Blood donations from gay men to be accepted
Homosexual men will be authorised to give blood starting July 1, 2017. Donors must nevertheless have been sexually abstinent for 12 months. Is this the end of this discrimination?
The Swiss Agency for Therapeutic Products, Swissmedic, approved the July 2016 request of the Swiss Red Cross blood service Swiss Transfusion SRC to end the exclusion of blood donations from homosexual men, which was instituted in 1988 due to the risk of HIV transmission.
The lifting of the ban is nevertheless subject to very strict conditions. Homosexual men wishing to donate blood must have been abstinent for 12 months. In addition, ongoing monitoring of new risk assessment is required, as well as an assessment of risk posed by those who fail the tests. Finally, a report on the effects of the new fitness criteria for donations from gay men must be established annually.
Swiss Transfusion SRC welcomed the decision taken by Swissmedic, but judged it as being “far from perfect.” This solution can only be provisional, estimated the independent society attached to the Swiss Red Cross, because it is inapplicable to many gay men.
“Secondly, it should be based on actual personal behaviour rather than on sexual orientation,” argued Swiss Transfusion SRC directorRudolf Schwabe.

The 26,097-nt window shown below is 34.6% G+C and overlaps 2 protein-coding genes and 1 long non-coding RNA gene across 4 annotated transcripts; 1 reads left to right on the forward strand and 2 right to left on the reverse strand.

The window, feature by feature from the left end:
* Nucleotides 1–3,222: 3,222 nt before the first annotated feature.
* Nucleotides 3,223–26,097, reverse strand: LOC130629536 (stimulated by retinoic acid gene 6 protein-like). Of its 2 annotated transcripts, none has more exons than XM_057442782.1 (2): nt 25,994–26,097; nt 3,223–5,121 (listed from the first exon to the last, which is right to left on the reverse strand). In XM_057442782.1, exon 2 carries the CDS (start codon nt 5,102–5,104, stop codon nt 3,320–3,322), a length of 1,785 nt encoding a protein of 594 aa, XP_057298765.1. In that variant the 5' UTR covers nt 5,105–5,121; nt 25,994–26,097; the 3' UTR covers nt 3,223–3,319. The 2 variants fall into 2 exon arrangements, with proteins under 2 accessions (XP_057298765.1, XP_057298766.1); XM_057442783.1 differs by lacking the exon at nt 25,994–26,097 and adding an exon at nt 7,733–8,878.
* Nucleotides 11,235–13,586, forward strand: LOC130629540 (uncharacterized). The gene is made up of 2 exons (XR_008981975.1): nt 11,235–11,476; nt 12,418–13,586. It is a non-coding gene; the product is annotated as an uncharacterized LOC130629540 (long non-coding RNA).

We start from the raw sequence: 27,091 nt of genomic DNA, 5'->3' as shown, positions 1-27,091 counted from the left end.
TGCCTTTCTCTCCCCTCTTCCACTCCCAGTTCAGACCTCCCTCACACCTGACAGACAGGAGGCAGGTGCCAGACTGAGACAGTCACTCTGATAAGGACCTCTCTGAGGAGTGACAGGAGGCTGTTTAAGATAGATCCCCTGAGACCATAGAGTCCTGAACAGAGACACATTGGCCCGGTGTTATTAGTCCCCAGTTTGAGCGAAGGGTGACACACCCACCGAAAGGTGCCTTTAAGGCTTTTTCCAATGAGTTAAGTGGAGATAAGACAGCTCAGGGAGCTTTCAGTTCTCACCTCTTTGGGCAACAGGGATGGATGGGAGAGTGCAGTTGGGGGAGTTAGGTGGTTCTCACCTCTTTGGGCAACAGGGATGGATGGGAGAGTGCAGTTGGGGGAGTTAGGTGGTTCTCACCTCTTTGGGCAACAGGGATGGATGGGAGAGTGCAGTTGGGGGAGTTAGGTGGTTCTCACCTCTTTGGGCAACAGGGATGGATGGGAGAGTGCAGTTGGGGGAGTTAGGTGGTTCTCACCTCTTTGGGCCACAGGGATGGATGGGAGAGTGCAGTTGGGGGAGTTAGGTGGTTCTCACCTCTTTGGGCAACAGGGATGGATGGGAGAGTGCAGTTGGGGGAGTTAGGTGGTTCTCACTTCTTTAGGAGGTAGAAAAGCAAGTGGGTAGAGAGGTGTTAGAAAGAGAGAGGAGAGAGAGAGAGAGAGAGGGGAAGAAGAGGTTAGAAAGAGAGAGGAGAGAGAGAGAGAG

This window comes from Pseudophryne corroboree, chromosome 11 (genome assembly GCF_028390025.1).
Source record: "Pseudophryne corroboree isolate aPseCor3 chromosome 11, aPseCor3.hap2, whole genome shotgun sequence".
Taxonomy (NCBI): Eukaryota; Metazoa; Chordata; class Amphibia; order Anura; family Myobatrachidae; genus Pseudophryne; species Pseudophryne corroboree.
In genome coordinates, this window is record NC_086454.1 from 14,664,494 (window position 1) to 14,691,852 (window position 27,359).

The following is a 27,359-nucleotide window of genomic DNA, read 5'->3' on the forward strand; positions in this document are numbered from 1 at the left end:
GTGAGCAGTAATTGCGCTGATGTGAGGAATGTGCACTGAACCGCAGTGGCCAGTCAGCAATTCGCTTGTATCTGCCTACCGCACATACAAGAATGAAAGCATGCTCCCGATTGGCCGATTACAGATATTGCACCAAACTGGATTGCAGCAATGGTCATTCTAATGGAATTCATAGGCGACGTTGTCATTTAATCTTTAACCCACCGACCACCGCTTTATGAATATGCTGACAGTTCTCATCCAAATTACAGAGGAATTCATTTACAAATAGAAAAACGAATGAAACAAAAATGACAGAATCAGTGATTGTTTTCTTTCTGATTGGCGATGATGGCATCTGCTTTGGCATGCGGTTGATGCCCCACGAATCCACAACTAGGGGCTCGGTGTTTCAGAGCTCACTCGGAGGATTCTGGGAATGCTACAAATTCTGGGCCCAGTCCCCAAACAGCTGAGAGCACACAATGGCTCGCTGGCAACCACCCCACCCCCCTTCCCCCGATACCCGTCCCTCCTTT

A long-term goal is differentiated evaluation of risk behaviour for all blood donors.
Several organisations defending the rights of LGBT (lesbian, gay, bisexual and transsexual) people call the exclusion discriminatory.
“The rule is hypocritical. Under the pretext of safety, one excludes an entire section of society,” Mehdi Künzle, co-president of Pink Cross, told swissinfo.ch.
Switzerland has adopted the same system as France, which decided to open blood donation to homosexuals starting in spring 2016, under certain conditions. Several European countries have already withdrawn the exclusion and have decided to authorise homosexuals to give blood without restriction–notably Italy, Spain, Portugal, and Poland.
Blood shortage in Switzerland
The use of blood in Swiss public hospitals fell by 3% in 2016, in line with the trend of the past few years: since 2013, the cumulative decline has been about 20%, according to Swiss Transfusion SRC.
But the current flu epidemic, more virulent and starting earlier than last year, has taxed the supply, particularly of blood types Rh negative. While stocks have been filled, the situation remains tenuous. Swiss Transfusion SRC plans to launch a national call for blood donation soon. (source: Swiss News Agency)